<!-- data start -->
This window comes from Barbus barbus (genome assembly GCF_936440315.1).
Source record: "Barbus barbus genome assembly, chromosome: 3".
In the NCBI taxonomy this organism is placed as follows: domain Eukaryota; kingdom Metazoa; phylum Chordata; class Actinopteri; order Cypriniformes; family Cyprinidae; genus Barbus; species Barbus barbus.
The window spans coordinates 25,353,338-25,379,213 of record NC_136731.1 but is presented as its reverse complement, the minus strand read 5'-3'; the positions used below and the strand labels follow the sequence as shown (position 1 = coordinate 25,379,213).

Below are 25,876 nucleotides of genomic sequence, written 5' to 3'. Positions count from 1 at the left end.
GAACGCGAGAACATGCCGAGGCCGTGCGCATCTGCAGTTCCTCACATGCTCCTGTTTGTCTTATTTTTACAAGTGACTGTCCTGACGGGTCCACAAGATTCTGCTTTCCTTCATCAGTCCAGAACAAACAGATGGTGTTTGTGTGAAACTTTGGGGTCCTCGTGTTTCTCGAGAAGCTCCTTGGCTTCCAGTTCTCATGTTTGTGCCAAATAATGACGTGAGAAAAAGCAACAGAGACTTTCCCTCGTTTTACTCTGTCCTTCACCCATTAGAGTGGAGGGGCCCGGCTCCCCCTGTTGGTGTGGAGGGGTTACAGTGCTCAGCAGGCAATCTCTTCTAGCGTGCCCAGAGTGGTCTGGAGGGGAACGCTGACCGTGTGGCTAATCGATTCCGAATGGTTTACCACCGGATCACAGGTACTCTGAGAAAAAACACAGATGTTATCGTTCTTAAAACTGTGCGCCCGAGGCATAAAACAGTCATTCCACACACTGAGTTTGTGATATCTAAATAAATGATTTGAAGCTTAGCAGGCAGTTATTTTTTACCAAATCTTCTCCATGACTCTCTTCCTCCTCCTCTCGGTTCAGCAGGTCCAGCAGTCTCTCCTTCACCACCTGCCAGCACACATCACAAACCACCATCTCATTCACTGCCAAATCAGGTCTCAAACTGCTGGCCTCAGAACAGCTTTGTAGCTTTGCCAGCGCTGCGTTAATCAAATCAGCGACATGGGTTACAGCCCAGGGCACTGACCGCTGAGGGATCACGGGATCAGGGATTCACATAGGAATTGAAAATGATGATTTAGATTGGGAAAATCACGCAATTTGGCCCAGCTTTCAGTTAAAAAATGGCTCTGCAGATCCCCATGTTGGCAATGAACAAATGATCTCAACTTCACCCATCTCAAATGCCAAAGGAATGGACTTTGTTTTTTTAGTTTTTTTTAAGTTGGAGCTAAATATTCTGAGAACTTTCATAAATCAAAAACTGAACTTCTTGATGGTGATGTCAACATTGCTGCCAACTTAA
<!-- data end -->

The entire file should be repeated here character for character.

This window comes from Barbus barbus (genome assembly GCF_936440315.1).
Source record: "Barbus barbus genome assembly, chromosome: 3".
In the NCBI taxonomy this organism is placed as follows: domain Eukaryota; kingdom Metazoa; phylum Chordata; class Actinopteri; order Cypriniformes; family Cyprinidae; genus Barbus; species Barbus barbus.
The window spans coordinates 25,353,338-25,379,213 of record NC_136731.1 but is presented as its reverse complement, the minus strand read 5'-3'; the positions used below and the strand labels follow the sequence as shown (position 1 = coordinate 25,379,213).

Below are 25,876 nucleotides of genomic sequence, written 5' to 3'. Positions count from 1 at the left end.
GAACGCGAGAACATGCCGAGGCCGTGCGCATCTGCAGTTCCTCACATGCTCCTGTTTGTCTTATTTTTACAAGTGACTGTCCTGACGGGTCCACAAGATTCTGCTTTCCTTCATCAGTCCAGAACAAACAGATGGTGTTTGTGTGAAACTTTGGGGTCCTCGTGTTTCTCGAGAAGCTCCTTGGCTTCCAGTTCTCATGTTTGTGCCAAATAATGACGTGAGAAAAAGCAACAGAGACTTTCCCTCGTTTTACTCTGTCCTTCACCCATTAGAGTGGAGGGGCCCGGCTCCCCCTGTTGGTGTGGAGGGGTTACAGTGCTCAGCAGGCAATCTCTTCTAGCGTGCCCAGAGTGGTCTGGAGGGGAACGCTGACCGTGTGGCTAATCGATTCCGAATGGTTTACCACCGGATCACAGGTACTCTGAGAAAAAACACAGATGTTATCGTTCTTAAAACTGTGCGCCCGAGGCATAAAACAGTCATTCCACACACTGAGTTTGTGATATCTAAATAAATGATTTGAAGCTTAGCAGGCAGTTATTTTTTACCAAATCTTCTCCATGACTCTCTTCCTCCTCCTCTCGGTTCAGCAGGTCCAGCAGTCTCTCCTTCACCACCTGCCAGCACACATCACAAACCACCATCTCATTCACTGCCAAATCAGGTCTCAAACTGCTGGCCTCAGAACAGCTTTGTAGCTTTGCCAGCGCTGCGTTAATCAAATCAGCGACATGGGTTACAGCCCAGGGCACTGACCGCTGAGGGATCACGGGATCAGGGATTCACATAGGAATTGAAAATGATGATTTAGATTGGGAAAATCACGCAATTTGGCCCAGCTTTCAGTTAAAAAATGGCTCTGCAGATCCCCATGTTGGCAATGAACAAATGATCTCAACTTCACCCATCTCAAATGCCAAAGGAATGGACTTTGTTTTTTTAGTTTTTTTTAAGTTGGAGCTAAATATTCTGAGAACTTTCATAAATCAAAAACTGAACTTCTTGATGGTGATGTCAACATTGCTGCCAACTTAA